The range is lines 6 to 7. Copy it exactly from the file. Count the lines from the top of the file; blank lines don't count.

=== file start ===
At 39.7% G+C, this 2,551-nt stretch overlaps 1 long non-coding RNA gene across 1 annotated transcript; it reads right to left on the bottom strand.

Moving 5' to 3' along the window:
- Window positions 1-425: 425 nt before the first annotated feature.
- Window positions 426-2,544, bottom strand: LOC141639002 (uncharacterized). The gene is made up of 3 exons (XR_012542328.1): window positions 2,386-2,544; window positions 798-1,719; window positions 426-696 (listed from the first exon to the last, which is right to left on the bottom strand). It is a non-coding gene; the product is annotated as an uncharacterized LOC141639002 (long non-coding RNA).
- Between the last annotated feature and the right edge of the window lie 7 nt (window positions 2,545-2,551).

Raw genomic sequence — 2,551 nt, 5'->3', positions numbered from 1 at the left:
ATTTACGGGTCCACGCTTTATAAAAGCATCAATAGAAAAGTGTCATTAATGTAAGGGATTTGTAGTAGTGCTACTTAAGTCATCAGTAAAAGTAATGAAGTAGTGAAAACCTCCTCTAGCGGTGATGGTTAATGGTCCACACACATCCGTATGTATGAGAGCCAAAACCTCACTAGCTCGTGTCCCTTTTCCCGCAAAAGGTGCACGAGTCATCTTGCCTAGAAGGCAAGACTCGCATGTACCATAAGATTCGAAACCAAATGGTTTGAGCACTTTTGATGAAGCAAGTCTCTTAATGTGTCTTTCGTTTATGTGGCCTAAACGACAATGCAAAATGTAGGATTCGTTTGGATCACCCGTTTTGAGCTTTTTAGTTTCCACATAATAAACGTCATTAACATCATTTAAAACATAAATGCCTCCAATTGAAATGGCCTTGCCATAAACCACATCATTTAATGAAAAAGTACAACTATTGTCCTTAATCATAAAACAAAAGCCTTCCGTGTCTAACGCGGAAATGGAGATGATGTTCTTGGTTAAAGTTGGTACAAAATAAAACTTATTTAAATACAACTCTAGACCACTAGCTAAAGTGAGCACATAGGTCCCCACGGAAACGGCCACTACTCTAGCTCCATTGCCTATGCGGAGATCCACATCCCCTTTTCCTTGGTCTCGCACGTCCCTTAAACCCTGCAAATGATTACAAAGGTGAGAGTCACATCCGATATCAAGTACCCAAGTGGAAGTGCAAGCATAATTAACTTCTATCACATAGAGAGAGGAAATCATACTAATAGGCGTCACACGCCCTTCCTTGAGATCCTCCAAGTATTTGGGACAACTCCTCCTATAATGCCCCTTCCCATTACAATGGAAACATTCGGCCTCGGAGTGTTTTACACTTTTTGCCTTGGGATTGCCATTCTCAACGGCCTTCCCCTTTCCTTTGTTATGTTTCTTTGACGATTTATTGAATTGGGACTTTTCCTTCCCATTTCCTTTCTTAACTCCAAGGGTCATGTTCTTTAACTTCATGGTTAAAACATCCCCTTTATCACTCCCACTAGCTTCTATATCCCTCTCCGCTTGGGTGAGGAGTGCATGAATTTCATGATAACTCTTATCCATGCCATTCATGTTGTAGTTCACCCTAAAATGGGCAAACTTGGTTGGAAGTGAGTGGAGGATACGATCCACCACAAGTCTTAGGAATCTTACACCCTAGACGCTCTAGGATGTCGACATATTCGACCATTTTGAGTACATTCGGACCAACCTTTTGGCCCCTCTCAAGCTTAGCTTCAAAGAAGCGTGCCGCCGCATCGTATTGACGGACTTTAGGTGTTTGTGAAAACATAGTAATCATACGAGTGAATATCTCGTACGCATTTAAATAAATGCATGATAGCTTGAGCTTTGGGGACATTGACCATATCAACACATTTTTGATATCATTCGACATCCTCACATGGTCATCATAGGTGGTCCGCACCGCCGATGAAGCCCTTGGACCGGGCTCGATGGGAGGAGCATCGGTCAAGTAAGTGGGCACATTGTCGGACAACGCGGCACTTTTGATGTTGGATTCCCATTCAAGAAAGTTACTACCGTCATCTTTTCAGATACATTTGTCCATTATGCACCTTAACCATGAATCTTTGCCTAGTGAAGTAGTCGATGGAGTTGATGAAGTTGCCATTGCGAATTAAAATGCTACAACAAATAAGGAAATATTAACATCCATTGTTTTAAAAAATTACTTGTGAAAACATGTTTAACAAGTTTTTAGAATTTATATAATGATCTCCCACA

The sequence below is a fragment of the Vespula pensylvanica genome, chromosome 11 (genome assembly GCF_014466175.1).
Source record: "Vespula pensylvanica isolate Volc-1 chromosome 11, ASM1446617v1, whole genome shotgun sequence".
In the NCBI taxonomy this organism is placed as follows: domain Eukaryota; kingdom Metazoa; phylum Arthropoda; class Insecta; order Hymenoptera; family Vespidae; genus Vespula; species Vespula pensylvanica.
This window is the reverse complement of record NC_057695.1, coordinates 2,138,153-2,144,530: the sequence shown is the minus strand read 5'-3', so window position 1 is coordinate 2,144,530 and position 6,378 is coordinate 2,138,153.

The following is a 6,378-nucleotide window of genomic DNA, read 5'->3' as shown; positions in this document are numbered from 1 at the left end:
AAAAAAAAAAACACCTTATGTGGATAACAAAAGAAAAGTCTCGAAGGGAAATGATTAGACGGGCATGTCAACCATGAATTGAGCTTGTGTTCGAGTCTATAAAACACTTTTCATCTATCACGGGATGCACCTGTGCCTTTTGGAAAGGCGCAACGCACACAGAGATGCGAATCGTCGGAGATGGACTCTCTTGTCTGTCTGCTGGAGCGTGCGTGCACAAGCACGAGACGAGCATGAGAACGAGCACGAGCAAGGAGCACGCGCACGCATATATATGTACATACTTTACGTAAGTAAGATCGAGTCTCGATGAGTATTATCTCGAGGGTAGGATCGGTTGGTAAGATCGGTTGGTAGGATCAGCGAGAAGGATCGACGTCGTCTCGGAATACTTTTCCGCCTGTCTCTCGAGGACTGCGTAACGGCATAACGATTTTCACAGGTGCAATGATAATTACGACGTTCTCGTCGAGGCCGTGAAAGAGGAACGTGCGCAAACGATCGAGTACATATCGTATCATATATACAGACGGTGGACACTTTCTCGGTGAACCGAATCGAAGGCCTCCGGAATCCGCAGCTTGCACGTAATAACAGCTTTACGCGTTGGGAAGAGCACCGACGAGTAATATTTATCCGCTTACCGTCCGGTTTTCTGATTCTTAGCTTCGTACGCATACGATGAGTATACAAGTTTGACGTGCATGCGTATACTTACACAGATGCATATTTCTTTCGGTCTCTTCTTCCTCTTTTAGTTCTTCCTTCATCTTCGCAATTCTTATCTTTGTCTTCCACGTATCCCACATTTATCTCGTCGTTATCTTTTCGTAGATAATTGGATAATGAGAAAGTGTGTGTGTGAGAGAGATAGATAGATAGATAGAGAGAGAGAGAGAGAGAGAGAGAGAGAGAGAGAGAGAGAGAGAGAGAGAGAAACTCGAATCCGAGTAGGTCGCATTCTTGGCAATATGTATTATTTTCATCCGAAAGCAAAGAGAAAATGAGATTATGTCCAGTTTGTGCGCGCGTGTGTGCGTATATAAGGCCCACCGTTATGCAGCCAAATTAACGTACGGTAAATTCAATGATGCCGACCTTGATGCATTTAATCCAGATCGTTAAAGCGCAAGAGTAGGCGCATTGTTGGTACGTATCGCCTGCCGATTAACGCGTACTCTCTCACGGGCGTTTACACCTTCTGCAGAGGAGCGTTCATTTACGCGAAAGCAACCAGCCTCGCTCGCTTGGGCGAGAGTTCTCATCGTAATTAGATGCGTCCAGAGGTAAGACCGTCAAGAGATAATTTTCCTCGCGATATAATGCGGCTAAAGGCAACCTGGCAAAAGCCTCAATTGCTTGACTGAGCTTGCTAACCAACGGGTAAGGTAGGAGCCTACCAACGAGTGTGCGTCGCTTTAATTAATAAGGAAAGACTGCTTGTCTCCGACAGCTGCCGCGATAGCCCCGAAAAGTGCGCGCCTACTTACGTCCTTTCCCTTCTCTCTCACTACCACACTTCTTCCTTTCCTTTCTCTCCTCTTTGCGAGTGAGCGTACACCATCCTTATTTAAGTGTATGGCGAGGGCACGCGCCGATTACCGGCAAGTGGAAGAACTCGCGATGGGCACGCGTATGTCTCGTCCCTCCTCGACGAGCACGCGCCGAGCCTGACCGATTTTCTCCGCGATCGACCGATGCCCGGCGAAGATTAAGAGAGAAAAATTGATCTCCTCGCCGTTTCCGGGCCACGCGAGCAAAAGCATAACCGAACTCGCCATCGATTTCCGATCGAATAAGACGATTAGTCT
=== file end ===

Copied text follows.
Raw genomic sequence — 2,551 nt, 5'->3', positions numbered from 1 at the left:
ATTTACGGGTCCACGCTTTATAAAAGCATCAATAGAAAAGTGTCATTAATGTAAGGGATTTGTAGTAGTGCTACTTAAGTCATCAGTAAAAGTAATGAAGTAGTGAAAACCTCCTCTAGCGGTGATGGTTAATGGTCCACACACATCCGTATGTATGAGAGCCAAAACCTCACTAGCTCGTGTCCCTTTTCCCGCAAAAGGTGCACGAGTCATCTTGCCTAGAAGGCAAGACTCGCATGTACCATAAGATTCGAAACCAAATGGTTTGAGCACTTTTGATGAAGCAAGTCTCTTAATGTGTCTTTCGTTTATGTGGCCTAAACGACAATGCAAAATGTAGGATTCGTTTGGATCACCCGTTTTGAGCTTTTTAGTTTCCACATAATAAACGTCATTAACATCATTTAAAACATAAATGCCTCCAATTGAAATGGCCTTGCCATAAACCACATCATTTAATGAAAAAGTACAACTATTGTCCTTAATCATAAAACAAAAGCCTTCCGTGTCTAACGCGGAAATGGAGATGATGTTCTTGGTTAAAGTTGGTACAAAATAAAACTTATTTAAATACAACTCTAGACCACTAGCTAAAGTGAGCACATAGGTCCCCACGGAAACGGCCACTACTCTAGCTCCATTGCCTATGCGGAGATCCACATCCCCTTTTCCTTGGTCTCGCACGTCCCTTAAACCCTGCAAATGATTACAAAGGTGAGAGTCACATCCGATATCAAGTACCCAAGTGGAAGTGCAAGCATAATTAACTTCTATCACATAGAGAGAGGAAATCATACTAATAGGCGTCACACGCCCTTCCTTGAGATCCTCCAAGTATTTGGGACAACTCCTCCTATAATGCCCCTTCCCATTACAATGGAAACATTCGGCCTCGGAGTGTTTTACACTTTTTGCCTTGGGATTGCCATTCTCAACGGCCTTCCCCTTTCCTTTGTTATGTTTCTTTGACGATTTATTGAATTGGGACTTTTCCTTCCCATTTCCTTTCTTAACTCCAAGGGTCATGTTCTTTAACTTCATGGTTAAAACATCCCCTTTATCACTCCCACTAGCTTCTATATCCCTCTCCGCTTGGGTGAGGAGTGCATGAATTTCATGATAACTCTTATCCATGCCATTCATGTTGTAGTTCACCCTAAAATGGGCAAACTTGGTTGGAAGTGAGTGGAGGATACGATCCACCACAAGTCTTAGGAATCTTACACCCTAGACGCTCTAGGATGTCGACATATTCGACCATTTTGAGTACATTCGGACCAACCTTTTGGCCCCTCTCAAGCTTAGCTTCAAAGAAGCGTGCCGCCGCATCGTATTGACGGACTTTAGGTGTTTGTGAAAACATAGTAATCATACGAGTGAATATCTCGTACGCATTTAAATAAATGCATGATAGCTTGAGCTTTGGGGACATTGACCATATCAACACATTTTTGATATCATTCGACATCCTCACATGGTCATCATAGGTGGTCCGCACCGCCGATGAAGCCCTTGGACCGGGCTCGATGGGAGGAGCATCGGTCAAGTAAGTGGGCACATTGTCGGACAACGCGGCACTTTTGATGTTGGATTCCCATTCAAGAAAGTTACTACCGTCATCTTTTCAGATACATTTGTCCATTATGCACCTTAACCATGAATCTTTGCCTAGTGAAGTAGTCGATGGAGTTGATGAAGTTGCCATTGCGAATTAAAATGCTACAACAAATAAGGAAATATTAACATCCATTGTTTTAAAAAATTACTTGTGAAAACATGTTTAACAAGTTTTTAGAATTTATATAATGATCTCCCACA